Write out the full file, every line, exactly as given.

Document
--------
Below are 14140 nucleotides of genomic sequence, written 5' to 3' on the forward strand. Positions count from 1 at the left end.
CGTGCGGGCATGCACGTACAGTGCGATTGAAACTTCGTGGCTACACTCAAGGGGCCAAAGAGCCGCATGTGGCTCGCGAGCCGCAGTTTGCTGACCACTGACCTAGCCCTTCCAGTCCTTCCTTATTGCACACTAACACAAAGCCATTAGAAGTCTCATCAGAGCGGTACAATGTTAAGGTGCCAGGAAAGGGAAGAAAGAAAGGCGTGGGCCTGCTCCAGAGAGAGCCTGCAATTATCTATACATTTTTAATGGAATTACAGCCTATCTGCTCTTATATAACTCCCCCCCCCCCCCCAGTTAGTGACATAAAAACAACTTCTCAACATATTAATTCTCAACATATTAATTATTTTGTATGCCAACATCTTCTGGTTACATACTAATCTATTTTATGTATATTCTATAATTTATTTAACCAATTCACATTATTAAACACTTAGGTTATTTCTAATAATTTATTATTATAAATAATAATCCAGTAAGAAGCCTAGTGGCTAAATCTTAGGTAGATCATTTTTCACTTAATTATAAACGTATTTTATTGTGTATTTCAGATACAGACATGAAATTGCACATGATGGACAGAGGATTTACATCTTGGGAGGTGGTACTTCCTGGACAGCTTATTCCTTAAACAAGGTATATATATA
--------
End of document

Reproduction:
Below are 14140 nucleotides of genomic sequence, written 5' to 3' on the forward strand. Positions count from 1 at the left end.
CGTGCGGGCATGCACGTACAGTGCGATTGAAACTTCGTGGCTACACTCAAGGGGCCAAAGAGCCGCATGTGGCTCGCGAGCCGCAGTTTGCTGACCACTGACCTAGCCCTTCCAGTCCTTCCTTATTGCACACTAACACAAAGCCATTAGAAGTCTCATCAGAGCGGTACAATGTTAAGGTGCCAGGAAAGGGAAGAAAGAAAGGCGTGGGCCTGCTCCAGAGAGAGCCTGCAATTATCTATACATTTTTAATGGAATTACAGCCTATCTGCTCTTATATAACTCCCCCCCCCCCCCCAGTTAGTGACATAAAAACAACTTCTCAACATATTAATTCTCAACATATTAATTATTTTGTATGCCAACATCTTCTGGTTACATACTAATCTATTTTATGTATATTCTATAATTTATTTAACCAATTCACATTATTAAACACTTAGGTTATTTCTAATAATTTATTATTATAAATAATAATCCAGTAAGAAGCCTAGTGGCTAAATCTTAGGTAGATCATTTTTCACTTAATTATAAACGTATTTTATTGTGTATTTCAGATACAGACATGAAATTGCACATGATGGACAGAGGATTTACATCTTGGGAGGTGGTACTTCCTGGACAGCTTATTCCTTAAACAAGGTATATATATA